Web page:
What our students can learn from the 2020 tech overload

It’s easy to get frustrated about distance learning. Who doesn’t hate it? 

Teachers are overwhelmed by balancing in-person and online instruction, modifying lessons, cramming content into less time and constantly being asked to learn new tools — and we also miss the genuine, fun interactions and a-ha moments that actually make our jobs enjoyable.

Students feel isolated, cut off from their friends and teachers, drained by Zoom meetings and Hangouts, and also overwhelmed by the constant pressure to learn new tech tools.

But one of the major sources of complaint — being forced to learn new tech tools — is actually one of the silver linings of distance learning, at least for students.

. . .

I’ve seen many parents complaining online about how many platforms their kids suddenly have to navigate: Google classroom, Moodle, Canvas, Zoom, Teams, AP Classroom, Flipgrid, Kahoot, Quizlet and so many others. 

For econ students, let’s throw in Marginal Revolution University, Khan Academy (not just the videos, but quizzes too), FRED, AC/DC Economics, Jamboard (for graphing) and online simulations like kiviq, Moblab, and Chair the Fed.

It’s enough to make you long for the days of chalkboards (well, maybe whiteboards), overhead projectors, textbooks, and TVs on portable carts.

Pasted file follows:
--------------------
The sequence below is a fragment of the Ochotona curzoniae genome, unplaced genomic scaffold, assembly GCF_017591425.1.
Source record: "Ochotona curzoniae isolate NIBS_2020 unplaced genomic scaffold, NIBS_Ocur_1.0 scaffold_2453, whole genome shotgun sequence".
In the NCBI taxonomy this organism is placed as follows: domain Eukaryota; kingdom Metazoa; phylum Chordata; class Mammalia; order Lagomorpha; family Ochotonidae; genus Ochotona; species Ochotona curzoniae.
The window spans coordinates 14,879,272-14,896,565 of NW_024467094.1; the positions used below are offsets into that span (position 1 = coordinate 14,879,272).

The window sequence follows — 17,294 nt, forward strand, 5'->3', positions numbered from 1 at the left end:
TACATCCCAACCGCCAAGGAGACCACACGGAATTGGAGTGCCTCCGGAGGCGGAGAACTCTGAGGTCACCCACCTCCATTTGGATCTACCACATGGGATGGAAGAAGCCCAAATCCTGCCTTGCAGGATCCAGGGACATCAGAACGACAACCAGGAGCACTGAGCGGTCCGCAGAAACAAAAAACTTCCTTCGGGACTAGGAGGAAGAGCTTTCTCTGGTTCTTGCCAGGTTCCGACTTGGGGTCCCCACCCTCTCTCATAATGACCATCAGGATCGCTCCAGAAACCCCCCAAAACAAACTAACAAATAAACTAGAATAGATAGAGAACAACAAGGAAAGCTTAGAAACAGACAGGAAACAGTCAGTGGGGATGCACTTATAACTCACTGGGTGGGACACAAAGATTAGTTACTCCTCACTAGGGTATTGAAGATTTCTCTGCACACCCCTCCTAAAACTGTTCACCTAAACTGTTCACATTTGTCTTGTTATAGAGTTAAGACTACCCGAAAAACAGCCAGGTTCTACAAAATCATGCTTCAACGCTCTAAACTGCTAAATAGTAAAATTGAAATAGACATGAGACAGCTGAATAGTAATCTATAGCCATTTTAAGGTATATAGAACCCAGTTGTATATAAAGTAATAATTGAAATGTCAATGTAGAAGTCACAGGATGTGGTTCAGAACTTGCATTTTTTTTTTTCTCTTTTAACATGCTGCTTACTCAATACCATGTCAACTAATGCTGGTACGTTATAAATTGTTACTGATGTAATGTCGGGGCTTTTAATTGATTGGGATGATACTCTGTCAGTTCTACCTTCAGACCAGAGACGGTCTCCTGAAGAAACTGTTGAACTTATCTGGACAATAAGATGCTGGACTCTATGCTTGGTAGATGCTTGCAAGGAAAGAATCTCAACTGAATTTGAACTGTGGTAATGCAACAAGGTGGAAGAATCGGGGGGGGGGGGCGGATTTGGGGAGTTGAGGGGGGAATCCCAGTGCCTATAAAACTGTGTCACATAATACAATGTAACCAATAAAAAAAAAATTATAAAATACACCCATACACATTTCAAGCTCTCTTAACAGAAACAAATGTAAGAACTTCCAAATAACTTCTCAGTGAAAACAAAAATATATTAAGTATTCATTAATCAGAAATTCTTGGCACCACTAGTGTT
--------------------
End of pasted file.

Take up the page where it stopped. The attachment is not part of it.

But one of the major sources of complaint — being forced to learn new tech tools — is actually one of the silver linings of distance learning, at least for students.

So what’s the silver lining here?

Step back for a second from the tragedy that is 2020 and think about what skills and knowledge our kids will need to be successful in their future careers. Ten, 20, 30 years from now.

Yep, they’re going to need to navigate the world of tech tools.

Work in the future is going to look a whole lot like school does now. 

Knowing how to login (and manage passwords), how to navigate sites, how to sort facts from crap, how to find and manipulate tools and data, how to express (and behave) yourself in a virtual meeting, and how to convey your ideas with PowerPoint, Google slides, etc. is all incredibly important.

Even simple things like time clocks for small businesses have gone virtual. If you haven’t heard of TSheets or Clockify yet, your kids will.

And it’s not just for work. Our kids are going to have to pay bills online. Access bank statements online. Pay for things and get paid using Zelle, Venmo, Paypal and who knows what other services that haven’t been invented yet.

In fact, very few skills that we teach will be MORE important than the ability to stay calm and carry on with technology. 

I’m not saying you have to like this situation, but I do think we need to change the way we frame the current learning “situation” for our students and our children. We can start by helping them see the value, keeping our complaints to ourselves and NOT fostering learned helplessness.

That means: 

Teach kids perseverance and resilience when it comes to the inevitable tech problems. 

Teach them to get up and walk away from the computer for a few minutes when they feel like screaming. 

Teach them who they can turn to for help and how to find work-arounds that work.

And be good role models who trouble-shoot, figure things out, and don’t give up.